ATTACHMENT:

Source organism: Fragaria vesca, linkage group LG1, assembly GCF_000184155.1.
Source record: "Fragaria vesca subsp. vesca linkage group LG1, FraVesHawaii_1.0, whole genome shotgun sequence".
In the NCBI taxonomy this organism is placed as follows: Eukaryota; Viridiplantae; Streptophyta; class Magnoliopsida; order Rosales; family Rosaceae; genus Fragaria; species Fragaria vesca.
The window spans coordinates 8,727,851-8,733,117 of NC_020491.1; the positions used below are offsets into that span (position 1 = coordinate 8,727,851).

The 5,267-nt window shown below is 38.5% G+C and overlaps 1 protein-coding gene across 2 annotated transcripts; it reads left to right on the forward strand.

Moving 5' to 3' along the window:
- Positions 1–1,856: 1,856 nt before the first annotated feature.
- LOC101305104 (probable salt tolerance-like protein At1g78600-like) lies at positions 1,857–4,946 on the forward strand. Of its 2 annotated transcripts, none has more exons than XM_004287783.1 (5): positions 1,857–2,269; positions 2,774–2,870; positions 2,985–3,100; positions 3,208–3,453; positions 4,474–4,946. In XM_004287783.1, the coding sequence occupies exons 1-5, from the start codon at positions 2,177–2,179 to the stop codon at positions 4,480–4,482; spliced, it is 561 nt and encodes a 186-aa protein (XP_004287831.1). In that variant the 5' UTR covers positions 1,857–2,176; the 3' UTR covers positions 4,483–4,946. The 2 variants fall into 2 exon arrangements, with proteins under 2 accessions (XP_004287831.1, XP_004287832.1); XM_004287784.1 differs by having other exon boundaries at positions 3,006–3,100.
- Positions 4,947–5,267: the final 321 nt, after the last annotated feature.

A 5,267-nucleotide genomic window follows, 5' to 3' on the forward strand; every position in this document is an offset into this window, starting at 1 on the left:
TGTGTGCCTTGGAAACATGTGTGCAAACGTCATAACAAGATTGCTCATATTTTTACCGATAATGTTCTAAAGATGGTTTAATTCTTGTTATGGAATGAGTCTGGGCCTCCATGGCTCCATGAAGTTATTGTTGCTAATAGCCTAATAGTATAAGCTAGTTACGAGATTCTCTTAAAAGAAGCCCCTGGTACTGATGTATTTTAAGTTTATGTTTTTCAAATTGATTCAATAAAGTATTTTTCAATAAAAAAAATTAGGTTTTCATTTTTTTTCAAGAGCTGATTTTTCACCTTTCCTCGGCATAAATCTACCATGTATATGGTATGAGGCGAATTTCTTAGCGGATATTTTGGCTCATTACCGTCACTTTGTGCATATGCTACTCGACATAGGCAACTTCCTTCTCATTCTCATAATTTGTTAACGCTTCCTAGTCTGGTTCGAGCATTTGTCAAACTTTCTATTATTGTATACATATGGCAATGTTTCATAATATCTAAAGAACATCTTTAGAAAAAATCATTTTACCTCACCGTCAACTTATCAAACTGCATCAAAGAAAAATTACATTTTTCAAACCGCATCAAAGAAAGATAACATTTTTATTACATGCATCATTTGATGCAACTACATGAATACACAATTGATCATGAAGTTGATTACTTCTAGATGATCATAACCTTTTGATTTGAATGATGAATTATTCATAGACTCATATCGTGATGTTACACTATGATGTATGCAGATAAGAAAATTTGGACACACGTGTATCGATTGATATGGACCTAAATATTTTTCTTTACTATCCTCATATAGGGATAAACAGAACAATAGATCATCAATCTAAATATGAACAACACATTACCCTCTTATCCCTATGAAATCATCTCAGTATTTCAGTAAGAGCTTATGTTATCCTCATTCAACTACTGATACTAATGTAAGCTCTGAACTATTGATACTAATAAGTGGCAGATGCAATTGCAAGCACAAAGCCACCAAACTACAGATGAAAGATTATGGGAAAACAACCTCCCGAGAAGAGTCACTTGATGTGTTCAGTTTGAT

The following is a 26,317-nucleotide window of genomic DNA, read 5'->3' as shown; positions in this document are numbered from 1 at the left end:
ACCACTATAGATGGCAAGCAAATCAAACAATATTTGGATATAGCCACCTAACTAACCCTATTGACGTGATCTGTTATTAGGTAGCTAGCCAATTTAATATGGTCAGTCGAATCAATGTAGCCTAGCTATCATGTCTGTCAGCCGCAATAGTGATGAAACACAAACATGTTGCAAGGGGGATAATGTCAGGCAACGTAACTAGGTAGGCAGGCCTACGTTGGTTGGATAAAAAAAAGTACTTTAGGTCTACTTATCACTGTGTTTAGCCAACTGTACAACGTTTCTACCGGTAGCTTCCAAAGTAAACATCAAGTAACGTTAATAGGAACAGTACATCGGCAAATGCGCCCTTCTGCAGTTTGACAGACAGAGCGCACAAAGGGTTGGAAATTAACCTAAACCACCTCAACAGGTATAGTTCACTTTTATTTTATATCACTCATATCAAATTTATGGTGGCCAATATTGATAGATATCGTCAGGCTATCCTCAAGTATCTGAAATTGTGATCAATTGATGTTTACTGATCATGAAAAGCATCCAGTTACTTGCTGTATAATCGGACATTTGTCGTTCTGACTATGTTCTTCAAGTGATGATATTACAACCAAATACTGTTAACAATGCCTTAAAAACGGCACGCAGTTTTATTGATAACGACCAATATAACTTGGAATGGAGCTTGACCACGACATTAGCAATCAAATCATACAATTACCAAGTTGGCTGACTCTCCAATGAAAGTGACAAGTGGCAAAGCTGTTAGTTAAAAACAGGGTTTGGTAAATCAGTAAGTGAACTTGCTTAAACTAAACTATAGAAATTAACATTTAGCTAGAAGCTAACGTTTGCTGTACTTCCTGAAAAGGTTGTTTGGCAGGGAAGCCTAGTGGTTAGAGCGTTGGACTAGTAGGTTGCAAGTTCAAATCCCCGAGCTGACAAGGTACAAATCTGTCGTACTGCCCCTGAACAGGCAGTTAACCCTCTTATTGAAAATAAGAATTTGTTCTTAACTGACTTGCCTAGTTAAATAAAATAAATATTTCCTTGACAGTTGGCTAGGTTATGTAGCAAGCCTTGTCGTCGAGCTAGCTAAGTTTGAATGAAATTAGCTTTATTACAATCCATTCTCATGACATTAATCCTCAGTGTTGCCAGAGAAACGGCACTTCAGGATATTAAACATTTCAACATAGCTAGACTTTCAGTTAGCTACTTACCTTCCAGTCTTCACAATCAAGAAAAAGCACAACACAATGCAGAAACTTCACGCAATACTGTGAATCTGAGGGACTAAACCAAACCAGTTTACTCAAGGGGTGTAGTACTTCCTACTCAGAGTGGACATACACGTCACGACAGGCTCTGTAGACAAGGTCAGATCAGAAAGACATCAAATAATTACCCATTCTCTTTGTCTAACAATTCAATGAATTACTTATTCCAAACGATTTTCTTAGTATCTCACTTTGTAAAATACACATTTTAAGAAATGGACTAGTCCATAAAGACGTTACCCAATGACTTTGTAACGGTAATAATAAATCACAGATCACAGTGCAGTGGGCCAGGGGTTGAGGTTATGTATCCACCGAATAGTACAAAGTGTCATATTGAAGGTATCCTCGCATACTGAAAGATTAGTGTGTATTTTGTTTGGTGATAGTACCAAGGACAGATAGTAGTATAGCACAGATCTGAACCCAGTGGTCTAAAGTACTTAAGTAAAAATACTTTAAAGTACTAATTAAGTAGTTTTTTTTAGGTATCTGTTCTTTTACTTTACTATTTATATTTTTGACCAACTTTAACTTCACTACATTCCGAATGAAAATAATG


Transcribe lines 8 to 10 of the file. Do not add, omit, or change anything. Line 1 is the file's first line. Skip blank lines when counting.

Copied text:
- LOC101305104 (probable salt tolerance-like protein At1g78600-like) lies at positions 1,857–4,946 on the forward strand. Of its 2 annotated transcripts, none has more exons than XM_004287783.1 (5): positions 1,857–2,269; positions 2,774–2,870; positions 2,985–3,100; positions 3,208–3,453; positions 4,474–4,946. In XM_004287783.1, the coding sequence occupies exons 1-5, from the start codon at positions 2,177–2,179 to the stop codon at positions 4,480–4,482; spliced, it is 561 nt and encodes a 186-aa protein (XP_004287831.1). In that variant the 5' UTR covers positions 1,857–2,176; the 3' UTR covers positions 4,483–4,946. The 2 variants fall into 2 exon arrangements, with proteins under 2 accessions (XP_004287831.1, XP_004287832.1); XM_004287784.1 differs by having other exon boundaries at positions 3,006–3,100.
- Positions 4,947–5,267: the final 321 nt, after the last annotated feature.

A 5,267-nucleotide genomic window follows, 5' to 3' on the forward strand; every position in this document is an offset into this window, starting at 1 on the left: